Debate arises in possibly merging marshal’s office and sheriff’s office in Muscogee County
COLUMBUS, Ga. (WTVM) -The idea of merging the Muscogee County Sheriff’s Office and the Marshal’s Office is back on the table for Columbus city leaders.
It’s a proposal that has to go through the legislative body before any changes could happen, but this week, the Public Safety Advisory Commission brought the conversation back to council. Marshal Greg Countryman said he doesn’t think the proper steps are being taken on a local level.
“What I have a problem with is not what they’re doing, it’s how they’re doing it," said Countryman. "No city official has invited me to be a part of any of this. It’s been very disrespectful and it’s unacceptable, to say the least.”
In a letter to City Manager Isaiah Hugley and the Georgia Delegation, Countryman expressed his dissatisfaction for the conversation to move forward without proper representation present.
“They’re bypassing the officer holder, and no one has asked me about this,” said Countryman.
Countryman said he also believes the decision should be left up to a vote by the people. According to the election’s office, the issue has never been put to a vote.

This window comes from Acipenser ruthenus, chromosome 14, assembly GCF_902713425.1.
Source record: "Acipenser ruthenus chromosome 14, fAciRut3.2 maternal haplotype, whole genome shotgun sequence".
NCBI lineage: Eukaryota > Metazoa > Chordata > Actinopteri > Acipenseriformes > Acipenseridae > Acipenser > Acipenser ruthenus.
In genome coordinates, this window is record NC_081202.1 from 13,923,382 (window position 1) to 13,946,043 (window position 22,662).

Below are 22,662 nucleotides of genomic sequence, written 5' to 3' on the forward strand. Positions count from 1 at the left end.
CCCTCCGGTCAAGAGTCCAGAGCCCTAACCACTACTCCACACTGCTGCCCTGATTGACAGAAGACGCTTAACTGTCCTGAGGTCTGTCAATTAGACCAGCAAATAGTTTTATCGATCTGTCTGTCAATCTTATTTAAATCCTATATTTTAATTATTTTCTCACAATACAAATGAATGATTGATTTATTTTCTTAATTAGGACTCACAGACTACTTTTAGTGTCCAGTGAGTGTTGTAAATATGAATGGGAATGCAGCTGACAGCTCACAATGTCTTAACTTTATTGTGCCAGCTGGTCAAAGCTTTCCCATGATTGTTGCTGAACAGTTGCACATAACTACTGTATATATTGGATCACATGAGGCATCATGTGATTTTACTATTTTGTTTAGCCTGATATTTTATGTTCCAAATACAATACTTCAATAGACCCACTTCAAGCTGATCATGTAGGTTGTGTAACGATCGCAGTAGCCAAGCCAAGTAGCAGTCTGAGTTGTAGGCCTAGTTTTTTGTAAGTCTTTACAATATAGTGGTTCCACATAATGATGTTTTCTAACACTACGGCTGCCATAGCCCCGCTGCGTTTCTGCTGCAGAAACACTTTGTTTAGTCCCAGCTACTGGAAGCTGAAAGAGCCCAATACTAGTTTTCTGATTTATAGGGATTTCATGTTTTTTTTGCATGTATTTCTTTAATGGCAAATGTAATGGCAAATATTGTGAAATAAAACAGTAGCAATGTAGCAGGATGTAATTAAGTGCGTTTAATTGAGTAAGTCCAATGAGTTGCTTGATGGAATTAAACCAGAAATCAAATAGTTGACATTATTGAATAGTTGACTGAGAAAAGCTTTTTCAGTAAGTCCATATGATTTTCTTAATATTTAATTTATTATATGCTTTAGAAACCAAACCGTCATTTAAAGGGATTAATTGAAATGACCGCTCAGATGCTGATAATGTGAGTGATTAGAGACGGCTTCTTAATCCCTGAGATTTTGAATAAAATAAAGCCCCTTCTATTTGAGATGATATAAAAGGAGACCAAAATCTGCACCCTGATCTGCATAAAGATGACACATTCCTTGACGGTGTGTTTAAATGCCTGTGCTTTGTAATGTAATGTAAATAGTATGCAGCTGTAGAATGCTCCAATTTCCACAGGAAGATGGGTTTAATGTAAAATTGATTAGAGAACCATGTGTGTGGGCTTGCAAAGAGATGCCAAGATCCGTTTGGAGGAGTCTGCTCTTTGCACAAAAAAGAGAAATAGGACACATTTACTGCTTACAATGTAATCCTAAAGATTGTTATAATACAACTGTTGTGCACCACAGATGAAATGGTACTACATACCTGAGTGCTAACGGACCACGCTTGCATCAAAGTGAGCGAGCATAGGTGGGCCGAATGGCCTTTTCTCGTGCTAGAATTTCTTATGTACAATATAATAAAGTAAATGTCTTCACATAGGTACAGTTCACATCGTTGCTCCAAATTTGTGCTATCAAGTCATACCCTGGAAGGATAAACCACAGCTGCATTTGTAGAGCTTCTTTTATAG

The Public Safety Advisory Commission said the merger conversation resurfaced after Countryman announced his candidacy for sheriff, leaving his current position open, therefore not displacing anyone from the office. The commission submitted a proposal to the state delegation. Hugley said the proper process has been followed.
“That process is transparent. If a person has not had conversations about it, it’s perhaps they chose not to,” said Hugley.
Hugley said the proper channels have been reached in the process. Since 1831, the Marshal’s Office has had a list of duties, including, handling evictions, warrants, and assisting other law enforcement. Hugley said community members would feel no change if a merger was to happen. He and Sheriff Donna Tompkins said there would still be uniformed officers carrying out assigned duties.
“There would be no change in the employees in that office. In fact, all of the sworn officers in the Marshal’s Office will receive a pay increase,” said Hugley.
Tompkins said the merger would be good for law enforcement.
“If they’re going to do this, let’s do it," said Tompkins. "I could certainly use the people. At the time this came up, I had 33 job openings. He (Marshal’s Office) only has 16 people. It wouldn’t even fill all of my job openings.”
Tompkins said she talked with the board members of the Public Safety Advisory Commission about the merger and thinks the timing is right for the two agencies to consolidate since Countryman is not running for Marshal.
“The mere fact that I’m not running for re-election doesn’t mean that you abolish an office," said Countryman. "What happens if you have a council member who decides to step down early or not run? Do we abolish those offices? With crime being the way it is today, this is not the time to try to dismantle an effective, proven, elected law enforcement agency.”
The decision is now in the hands of legislators who won’t be back in session until January.
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